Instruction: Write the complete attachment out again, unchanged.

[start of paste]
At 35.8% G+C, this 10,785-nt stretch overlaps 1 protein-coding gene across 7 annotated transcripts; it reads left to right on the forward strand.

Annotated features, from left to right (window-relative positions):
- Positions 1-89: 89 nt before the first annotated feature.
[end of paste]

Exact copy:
At 35.8% G+C, this 10,785-nt stretch overlaps 1 protein-coding gene across 7 annotated transcripts; it reads left to right on the forward strand.

Annotated features, from left to right (window-relative positions):
- Positions 1-89: 89 nt before the first annotated feature.